Hey! Planning to start a business venture? Congratulations…after the initial excitement of your business idea, it now time to sit down and strategize your business planning phase and distilled what it takes to run a successful business.
It has been seen that Business planning can be very daunting but very essential to the success of any business endeavor in today’s world. In this post, we are going to look at business planning checklist as a startup entrepreneur before you launch out.
It is recorded that the success of any business enterprise is largely dependent on how solid the business planning phase was. So whether you are starting a new business, expanding an existing business or seeking for angel investors, or maybe you have a great idea, super attitude and a great entrepreneurial spirit, having a solid business planning in place is a guarantee for success.
Also, it will be noted that having a solid business plan is not the most important single requirement for starting a business. Many other things are much more important. For example,
- Knowing your customers
- Assessing the real risks of starting your own business and how it will be mitigated
- Choosing a business name
- Deciding on a business and legal structure
- Obtaining licenses, permits, and tax including relevant certifications
- Financial basics: getting funding, estimating start-up costs
It’s unsafe to fall in love with the idea of starting your own business instead of falling in love with the business itself. Therefore, it is expected that you go into this with a good idea of reality.
Let’s dive into the various business planning phases and what you need to do to start your business.
Starting Thoughts on Business Planning
The ﬁrst thing you truly need to start your business, maybe even the only thing you truly need, is customers. It all starts with having customers. Secondly, you need to define your customers need. Remember, your business must fulﬁll some type of customer need in order to be successful.
Sometimes customer needs can be intangible, like security or prestige. Some customer needs seem perky, but they still matter. Make sure there is a market for your service or product. Your business will fail if it doesn’t address a customer need.
Myths about Starting a Business
There are numerous myths about starting and operating a business that should be avoided at all costs if you must succeed. These common myths can cause a lot of problems for you and are:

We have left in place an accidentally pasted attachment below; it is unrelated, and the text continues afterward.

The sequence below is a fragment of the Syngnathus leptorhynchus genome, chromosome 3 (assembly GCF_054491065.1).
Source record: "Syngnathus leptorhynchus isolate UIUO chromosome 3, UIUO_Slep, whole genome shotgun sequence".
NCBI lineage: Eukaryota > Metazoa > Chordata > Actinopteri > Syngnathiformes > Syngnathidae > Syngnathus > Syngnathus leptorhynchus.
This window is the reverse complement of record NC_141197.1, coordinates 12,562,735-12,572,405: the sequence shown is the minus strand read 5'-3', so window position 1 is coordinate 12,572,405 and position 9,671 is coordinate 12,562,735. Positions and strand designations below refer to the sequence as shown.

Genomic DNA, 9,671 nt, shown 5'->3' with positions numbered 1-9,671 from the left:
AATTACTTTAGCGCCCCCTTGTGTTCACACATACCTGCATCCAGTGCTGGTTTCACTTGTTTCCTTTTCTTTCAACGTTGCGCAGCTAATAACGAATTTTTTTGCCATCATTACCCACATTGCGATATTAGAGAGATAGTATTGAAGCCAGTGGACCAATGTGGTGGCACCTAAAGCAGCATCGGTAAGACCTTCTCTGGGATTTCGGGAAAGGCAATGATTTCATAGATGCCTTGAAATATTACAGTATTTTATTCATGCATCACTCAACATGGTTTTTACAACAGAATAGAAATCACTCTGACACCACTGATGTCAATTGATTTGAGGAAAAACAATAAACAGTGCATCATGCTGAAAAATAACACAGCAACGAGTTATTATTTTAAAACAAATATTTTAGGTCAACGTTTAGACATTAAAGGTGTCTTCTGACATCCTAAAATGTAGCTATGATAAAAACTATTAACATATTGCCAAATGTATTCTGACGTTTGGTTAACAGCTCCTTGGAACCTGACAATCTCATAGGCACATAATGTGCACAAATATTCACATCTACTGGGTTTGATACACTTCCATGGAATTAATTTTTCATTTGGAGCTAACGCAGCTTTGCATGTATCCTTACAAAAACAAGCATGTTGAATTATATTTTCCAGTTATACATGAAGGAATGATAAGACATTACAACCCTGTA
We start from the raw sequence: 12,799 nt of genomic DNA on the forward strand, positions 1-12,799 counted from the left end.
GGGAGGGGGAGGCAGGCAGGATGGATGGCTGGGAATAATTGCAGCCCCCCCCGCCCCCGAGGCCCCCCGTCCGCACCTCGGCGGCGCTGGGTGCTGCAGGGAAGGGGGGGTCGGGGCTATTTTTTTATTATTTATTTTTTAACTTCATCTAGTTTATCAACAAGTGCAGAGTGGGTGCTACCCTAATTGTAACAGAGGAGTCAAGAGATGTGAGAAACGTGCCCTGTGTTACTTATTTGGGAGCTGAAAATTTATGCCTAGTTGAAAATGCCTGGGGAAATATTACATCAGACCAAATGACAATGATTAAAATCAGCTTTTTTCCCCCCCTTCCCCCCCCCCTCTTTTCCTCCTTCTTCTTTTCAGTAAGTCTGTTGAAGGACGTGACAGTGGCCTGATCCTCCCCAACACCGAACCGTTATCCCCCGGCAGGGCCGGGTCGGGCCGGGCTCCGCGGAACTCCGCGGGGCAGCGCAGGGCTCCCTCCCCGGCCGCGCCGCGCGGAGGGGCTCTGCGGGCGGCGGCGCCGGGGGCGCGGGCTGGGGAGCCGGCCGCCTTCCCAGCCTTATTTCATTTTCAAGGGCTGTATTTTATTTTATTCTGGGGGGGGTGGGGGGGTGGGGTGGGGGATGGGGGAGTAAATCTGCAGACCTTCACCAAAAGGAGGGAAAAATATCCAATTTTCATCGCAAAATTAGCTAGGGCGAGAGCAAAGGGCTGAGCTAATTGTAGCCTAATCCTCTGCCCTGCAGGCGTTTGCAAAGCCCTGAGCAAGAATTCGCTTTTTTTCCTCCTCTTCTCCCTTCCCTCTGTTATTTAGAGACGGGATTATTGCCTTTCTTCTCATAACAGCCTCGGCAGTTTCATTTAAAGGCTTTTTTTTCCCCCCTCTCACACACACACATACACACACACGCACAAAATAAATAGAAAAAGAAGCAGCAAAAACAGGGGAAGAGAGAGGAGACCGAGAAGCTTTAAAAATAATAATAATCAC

Being Your Own Boss: You are not your own boss when you own a business. Your customers are your boss, likewise your bank and your ﬁxed costs.
Am now Independent: Owning a business doesn’t make you independent — not needing money makes you independent. As long as you need money, you can’t be independent.
Why should you do Business Planning?
- Your own thinking process is solidified through the planning process. It a process that leads you through answering a series of questions and issues that you should consider as you think and plan your business. Remember that you are an investor in your own business. You are the first person who must have confidence in the validity of your business concept.
- Your bank or financial institution will need to be convinced of the viability of your business, or your business expansion. Therefore, the output of this business planning serves as a communication tool to inform and influence them towards some action about your business.
- Your business planning document provides some guideposts in running your business. Here, you will set goals and then, once you are in business, you can measure those goals against the actual performance. Goals should be specific, measurable, achievable, and realistic and time-limited – SMART.
Business Startup Checklist
- Discover a good business idea:
A good business idea is not one that will fetch you money or turns an instant profit but one that will be profitable and sustainable owing to the fact that you’re going to be in business for the long haul. You need to get an idea that is a good fit for you personally, for your target market, and for your location.
Few things to do while searching for a good business idea:
- Conduct a SWOT analysis to identify your strengths and weaknesses
- Come up with a business idea that caters to your strengths
- Define what success looks like for you
- Do your research: What are popular businesses today?
- Evaluate Your Idea:
Is your idea feasible? Can you make money from this venture? Validate your idea by interviewing potential customers to ensure that they have the problem you are trying to solve, Interview potential customers to validate that your solution is something your customers will pay for, and determine if your initial price points will work for your customers.
- Market Research:
Test the viability of your idea by researching the market, industry, and competition. Start by Defining the “problem” your business is solving, Summarize the “solution” your business offers, Define your target market and ideal customer, Figure out the best place to set up shop and determine the advantages your solution have over your competitors?
- Develop A Business Strategy: